OSLO (Reuters) - Norway's white-collar crimes police unit on Tuesday (May 10) established a telephone hotline for people seeking to confess to tax evasion linked to the Panama Papers documents leak and said those who come forward could expect more lenient treatment.
The initiative was announced one day after the International Consortium of Investigative Journalists (ICIJ) released a database containing a small fraction of the more than 11.5 million documents from Panamanian law firm Mossack Fonseca, making it possible for anyone to search the released documents.
"Oekokrim has set up a phone number... that can be used by those who wish to put their cards on the table and provide information about potential income or capital abroad which is not available to the Norwegian tax authorities," the agency responsible for tackling economic crime, known as Oekokfrim, said in a statement.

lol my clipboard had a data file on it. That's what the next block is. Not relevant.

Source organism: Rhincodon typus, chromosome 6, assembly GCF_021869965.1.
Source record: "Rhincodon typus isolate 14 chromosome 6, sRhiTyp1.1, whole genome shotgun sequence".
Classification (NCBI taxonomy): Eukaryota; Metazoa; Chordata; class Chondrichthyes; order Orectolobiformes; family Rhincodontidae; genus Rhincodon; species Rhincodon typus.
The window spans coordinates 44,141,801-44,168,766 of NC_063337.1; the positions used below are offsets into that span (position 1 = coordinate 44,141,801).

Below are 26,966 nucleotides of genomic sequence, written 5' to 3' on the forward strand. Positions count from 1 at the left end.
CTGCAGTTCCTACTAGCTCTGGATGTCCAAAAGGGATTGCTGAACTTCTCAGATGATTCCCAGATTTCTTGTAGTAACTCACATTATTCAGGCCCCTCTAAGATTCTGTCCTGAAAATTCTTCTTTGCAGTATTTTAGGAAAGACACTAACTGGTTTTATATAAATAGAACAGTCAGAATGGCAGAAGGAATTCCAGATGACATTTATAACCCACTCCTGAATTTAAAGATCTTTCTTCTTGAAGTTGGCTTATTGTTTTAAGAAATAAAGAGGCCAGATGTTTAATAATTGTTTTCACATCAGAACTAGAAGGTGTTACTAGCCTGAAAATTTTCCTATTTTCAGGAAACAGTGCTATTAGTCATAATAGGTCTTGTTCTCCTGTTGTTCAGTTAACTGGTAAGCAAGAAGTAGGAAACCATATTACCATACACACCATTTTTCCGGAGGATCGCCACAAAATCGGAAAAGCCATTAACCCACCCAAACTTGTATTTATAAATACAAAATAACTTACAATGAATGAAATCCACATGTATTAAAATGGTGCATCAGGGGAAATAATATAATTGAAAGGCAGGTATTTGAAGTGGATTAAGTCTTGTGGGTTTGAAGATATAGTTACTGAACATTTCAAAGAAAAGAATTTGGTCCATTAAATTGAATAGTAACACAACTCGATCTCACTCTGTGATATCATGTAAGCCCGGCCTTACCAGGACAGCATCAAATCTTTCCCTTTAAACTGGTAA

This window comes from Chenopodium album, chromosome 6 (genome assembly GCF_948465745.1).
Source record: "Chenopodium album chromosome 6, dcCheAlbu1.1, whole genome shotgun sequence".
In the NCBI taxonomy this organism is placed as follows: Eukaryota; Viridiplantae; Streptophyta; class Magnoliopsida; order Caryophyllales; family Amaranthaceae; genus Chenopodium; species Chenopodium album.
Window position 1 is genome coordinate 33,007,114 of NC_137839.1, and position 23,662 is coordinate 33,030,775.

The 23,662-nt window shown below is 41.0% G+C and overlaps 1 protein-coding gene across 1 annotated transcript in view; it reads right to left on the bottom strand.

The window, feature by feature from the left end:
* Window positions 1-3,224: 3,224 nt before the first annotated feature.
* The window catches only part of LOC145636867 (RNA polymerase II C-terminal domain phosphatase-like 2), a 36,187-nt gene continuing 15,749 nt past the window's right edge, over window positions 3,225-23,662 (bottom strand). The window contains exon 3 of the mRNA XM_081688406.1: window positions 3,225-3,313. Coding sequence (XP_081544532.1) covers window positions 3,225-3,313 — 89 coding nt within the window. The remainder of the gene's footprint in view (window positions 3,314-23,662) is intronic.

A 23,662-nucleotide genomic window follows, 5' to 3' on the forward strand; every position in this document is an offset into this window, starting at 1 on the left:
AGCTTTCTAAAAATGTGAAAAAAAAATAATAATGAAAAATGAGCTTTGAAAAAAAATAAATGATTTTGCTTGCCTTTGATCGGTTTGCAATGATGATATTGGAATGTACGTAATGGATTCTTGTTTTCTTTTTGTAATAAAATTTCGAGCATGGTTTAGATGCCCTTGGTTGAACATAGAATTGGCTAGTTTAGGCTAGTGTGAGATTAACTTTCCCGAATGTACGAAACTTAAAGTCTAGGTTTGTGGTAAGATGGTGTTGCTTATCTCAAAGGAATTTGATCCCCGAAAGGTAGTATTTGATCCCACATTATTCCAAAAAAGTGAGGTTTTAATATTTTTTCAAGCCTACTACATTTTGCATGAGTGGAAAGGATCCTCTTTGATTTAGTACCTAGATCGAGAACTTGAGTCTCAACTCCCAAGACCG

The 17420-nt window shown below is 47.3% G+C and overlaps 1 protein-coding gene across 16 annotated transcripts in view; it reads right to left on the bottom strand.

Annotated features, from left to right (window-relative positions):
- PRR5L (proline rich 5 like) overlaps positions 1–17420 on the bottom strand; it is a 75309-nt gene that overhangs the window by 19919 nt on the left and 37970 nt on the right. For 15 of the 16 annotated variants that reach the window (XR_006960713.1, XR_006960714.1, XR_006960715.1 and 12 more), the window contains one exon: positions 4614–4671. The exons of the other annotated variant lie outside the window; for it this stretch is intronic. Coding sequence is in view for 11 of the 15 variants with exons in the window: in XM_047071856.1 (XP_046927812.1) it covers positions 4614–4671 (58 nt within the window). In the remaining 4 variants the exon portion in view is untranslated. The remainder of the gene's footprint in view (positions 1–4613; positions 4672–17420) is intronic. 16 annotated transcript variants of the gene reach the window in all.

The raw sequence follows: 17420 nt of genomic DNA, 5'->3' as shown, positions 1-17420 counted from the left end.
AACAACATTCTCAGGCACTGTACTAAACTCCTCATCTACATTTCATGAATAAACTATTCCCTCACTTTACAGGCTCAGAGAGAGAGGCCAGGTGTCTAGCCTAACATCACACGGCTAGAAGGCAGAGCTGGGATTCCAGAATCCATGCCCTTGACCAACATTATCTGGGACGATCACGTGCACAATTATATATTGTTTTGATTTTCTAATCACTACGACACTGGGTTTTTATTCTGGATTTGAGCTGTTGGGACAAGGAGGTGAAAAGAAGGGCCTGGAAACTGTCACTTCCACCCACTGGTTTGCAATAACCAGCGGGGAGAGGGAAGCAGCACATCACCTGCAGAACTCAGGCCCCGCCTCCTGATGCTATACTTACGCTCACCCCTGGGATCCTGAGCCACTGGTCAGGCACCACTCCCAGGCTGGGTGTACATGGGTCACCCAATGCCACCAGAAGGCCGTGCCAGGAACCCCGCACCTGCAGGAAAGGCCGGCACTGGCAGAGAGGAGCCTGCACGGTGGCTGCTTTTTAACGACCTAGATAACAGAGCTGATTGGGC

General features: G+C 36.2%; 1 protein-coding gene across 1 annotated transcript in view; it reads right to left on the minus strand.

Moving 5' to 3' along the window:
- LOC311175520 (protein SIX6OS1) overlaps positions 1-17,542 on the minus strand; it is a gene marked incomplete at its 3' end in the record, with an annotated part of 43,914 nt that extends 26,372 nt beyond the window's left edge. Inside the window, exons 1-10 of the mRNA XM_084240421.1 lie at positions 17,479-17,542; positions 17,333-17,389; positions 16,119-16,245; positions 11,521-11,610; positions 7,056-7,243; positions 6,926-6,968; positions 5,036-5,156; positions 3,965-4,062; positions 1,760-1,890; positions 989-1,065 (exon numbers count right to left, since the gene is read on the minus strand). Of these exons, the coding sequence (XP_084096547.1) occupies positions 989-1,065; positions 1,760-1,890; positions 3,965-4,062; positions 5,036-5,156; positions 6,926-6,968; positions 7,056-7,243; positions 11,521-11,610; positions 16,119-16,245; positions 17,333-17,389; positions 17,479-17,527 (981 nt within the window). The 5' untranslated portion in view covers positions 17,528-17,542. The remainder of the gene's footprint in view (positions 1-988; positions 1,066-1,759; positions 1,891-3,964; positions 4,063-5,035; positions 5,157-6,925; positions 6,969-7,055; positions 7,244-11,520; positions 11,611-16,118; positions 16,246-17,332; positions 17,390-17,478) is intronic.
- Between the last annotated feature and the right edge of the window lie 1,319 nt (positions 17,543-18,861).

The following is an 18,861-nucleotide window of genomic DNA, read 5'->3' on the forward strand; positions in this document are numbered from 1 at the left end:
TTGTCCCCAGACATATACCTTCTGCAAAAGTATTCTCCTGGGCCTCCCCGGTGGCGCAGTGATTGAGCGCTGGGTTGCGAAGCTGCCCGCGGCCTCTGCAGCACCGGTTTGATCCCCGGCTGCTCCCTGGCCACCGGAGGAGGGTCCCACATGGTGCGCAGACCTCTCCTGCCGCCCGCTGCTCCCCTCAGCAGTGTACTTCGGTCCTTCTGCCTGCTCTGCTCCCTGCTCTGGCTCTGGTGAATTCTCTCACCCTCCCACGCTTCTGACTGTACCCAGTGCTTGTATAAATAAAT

Those who volunteer information could typically expect to see their sentence cut by a third compared to those who get caught by the police, it added. Tax evasion cases are frequently settled with steep fines, but courts can set prison terms of up to six years in cases considered severe.
The leak of more than 11.5 million documents, the so-called Panama Papers, has shone a spotlight on the shadowy world of offshore companies used for tax evasion, prompting authorities across the world to investigate possible financial wrongdoing by the rich and powerful.